- Inaugural 1954 ATAA World Series of Drag Racing Class AB Champion
- Same owner for more than 60 years; driven less than one mile since 1954
- Built by Francis Fortman and driven by Kenny Kerr
- Competed in only one drag-racing event, then stashed away
- Documented with the title from 1952, vintage racing photos, discovery photos and the ATAA program
- Featured in Hot Rod DeLuxe, Ol’ Skool Rods and Old Cars Weekly magazines
- Powered by a 4-carburetor, Edelbrock-equipped, alcohol-burning flathead V8
- Rare engine-turned Stewart-Warner instrument panel
|Vehicle:||1932 Ford 3-Window Drag Coupe|
|Number Produced:||One like this (20,506 1932 DeLuxe Model 18 V8 3-Window coupes were built)|
|Original List Price:||$575|
|Tune Up Cost:||$250 (estimated)|
|Chassis Number Location:||18-prefix Ford VIN is stamped on the front frame rail on the driver’s side|
|Engine Number Location:||Cast on bellhousing|
|Club Info:||Goodguys, National Street Rod Association (NSRA)|
|Alternatives:||Other ’32 Ford hot rod coupes, preferably with racing heritage|
This car, Lot T221, sold for $42,900, including buyer’s premium, at Mecum’s annual Spring Classic auction in Indianapolis, IN, on May 16–20, 2017.
Lost and found
The 1932 Ford 3-Window DeLuxe coupe is one of hot-rodding’s favorite models, second only to the roadster of the same year. Introduced late in the 1932 model year, the handsome 3-Window variant soon became a classic.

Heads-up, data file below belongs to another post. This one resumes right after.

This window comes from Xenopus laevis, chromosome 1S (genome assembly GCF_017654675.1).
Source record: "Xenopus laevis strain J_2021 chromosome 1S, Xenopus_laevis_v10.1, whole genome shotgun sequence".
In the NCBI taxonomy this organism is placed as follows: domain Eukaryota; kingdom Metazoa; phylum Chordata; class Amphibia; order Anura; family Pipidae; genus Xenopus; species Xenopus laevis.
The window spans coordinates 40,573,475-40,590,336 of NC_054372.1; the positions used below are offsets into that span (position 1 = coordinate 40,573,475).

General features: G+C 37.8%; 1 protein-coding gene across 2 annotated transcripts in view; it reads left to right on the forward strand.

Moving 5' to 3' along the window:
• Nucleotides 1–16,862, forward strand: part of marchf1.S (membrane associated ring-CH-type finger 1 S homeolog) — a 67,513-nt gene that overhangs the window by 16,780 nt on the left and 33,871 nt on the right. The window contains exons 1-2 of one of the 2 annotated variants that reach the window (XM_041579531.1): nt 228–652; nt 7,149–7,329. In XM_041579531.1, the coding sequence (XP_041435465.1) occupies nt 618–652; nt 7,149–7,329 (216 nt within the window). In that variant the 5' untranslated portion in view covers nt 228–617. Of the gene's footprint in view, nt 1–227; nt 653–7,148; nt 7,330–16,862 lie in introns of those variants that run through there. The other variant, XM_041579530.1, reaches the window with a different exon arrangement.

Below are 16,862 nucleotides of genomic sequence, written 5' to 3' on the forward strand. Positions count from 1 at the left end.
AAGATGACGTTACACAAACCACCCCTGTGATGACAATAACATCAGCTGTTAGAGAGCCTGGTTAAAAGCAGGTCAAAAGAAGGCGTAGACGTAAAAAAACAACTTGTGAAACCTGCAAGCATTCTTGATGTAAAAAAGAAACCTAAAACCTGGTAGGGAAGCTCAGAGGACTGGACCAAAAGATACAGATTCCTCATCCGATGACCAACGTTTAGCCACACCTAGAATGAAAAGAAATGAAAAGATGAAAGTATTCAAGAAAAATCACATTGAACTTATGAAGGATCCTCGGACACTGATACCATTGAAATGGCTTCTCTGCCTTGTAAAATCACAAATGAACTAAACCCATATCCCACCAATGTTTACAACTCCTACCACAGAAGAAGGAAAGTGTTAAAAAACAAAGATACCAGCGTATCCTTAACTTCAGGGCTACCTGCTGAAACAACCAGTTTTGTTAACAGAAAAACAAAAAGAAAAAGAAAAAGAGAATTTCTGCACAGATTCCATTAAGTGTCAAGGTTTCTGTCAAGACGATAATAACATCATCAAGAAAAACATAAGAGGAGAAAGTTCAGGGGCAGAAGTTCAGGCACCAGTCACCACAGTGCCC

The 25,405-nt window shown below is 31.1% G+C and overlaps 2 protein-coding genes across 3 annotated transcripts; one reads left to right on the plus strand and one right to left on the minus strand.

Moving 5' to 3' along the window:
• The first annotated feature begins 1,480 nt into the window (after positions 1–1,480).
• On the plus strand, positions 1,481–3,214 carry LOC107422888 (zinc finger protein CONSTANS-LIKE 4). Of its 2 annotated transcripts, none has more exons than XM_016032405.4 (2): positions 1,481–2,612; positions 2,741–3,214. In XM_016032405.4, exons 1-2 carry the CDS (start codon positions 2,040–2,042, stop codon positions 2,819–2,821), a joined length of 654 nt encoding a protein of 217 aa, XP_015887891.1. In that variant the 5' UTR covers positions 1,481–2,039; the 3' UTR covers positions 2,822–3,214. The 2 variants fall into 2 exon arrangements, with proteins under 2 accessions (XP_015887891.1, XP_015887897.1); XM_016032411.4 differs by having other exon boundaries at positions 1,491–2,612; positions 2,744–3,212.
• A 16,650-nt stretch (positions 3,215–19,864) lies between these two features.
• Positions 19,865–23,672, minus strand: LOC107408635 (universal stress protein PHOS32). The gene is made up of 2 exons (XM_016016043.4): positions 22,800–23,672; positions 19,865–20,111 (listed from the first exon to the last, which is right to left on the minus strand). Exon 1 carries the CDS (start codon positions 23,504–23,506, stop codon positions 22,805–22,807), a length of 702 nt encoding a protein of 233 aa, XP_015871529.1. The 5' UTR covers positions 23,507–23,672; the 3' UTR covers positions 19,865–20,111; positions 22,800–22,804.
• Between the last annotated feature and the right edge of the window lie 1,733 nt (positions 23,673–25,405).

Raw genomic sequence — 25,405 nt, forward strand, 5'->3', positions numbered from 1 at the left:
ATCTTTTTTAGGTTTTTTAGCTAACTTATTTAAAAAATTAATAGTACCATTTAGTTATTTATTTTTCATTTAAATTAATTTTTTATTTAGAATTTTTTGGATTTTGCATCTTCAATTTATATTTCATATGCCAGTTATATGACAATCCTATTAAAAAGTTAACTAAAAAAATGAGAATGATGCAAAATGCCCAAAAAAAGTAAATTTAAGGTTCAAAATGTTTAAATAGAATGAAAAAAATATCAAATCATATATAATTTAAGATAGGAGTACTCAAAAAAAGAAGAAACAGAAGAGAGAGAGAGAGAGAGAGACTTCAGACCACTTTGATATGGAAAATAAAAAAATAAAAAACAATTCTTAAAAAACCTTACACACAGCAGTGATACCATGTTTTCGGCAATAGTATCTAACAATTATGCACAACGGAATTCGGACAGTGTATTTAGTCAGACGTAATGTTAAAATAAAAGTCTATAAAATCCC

This virtually original ’32 Ford drag-racing coupe was owned by the same family for over 60 years. It was built by Francis Fortman and Kenny Kerr for the inaugural 1954 ATAA (Automobile Timing Association of America) World Series of Drag Racing, which was held at Half Day Drag Strip in Lawrenceville, IL, about 20 miles from Chicago. Running on alcohol fuel, and driven by Kenny Kerr, the quick coupe won Class AB, with a trap speed of 105.88 mph, after which it was retired. It never ran again.
The short-lived ATAA was one of several national drag-racing timing associations to rival the National Hot Rod Association in the mid 1950s. For a time, the NHRA banned horsepower-increasing but explosive racing fuels such as alcohol and nitromethane, and instead insisted that racers use pump gasoline. That created an opening for rival timing associations that had no fuel limitations.
Leading dragster drivers such as Don Garlits wanted to run as fast as possible, and that meant a nitro fuel mix was essential. The new associations welcomed the old pros who broke with the conservative NHRA hierarchy, and that also created openings for new, unknown racers to show their stuff.
Building a racer
One of those, Francis Fortman, owned a frame-repair shop in Chicago. He initially found this coupe, and almost decided not to buy it when he found that the seller had removed the radiator. But his partner, Kenny Kerr, insisted.
The coupe was taken to Kerr’s shop, where the body was channeled over the frame 10 inches. The top was not chopped, but the grille shell, the cowl vent and the roof were all filled. The team installed a dropped axle along with tubular shocks. They fitted a modified flathead V8 well back in the chassis and equipped it with an Edelbrock 4-carburetor manifold and Edelbrock finned high-compression heads. A 3-speed Ford gearbox and a ’40 Ford rear end, with its gears welded to make it a quick-and-dirty locker, rounded out the basic driveline modifications.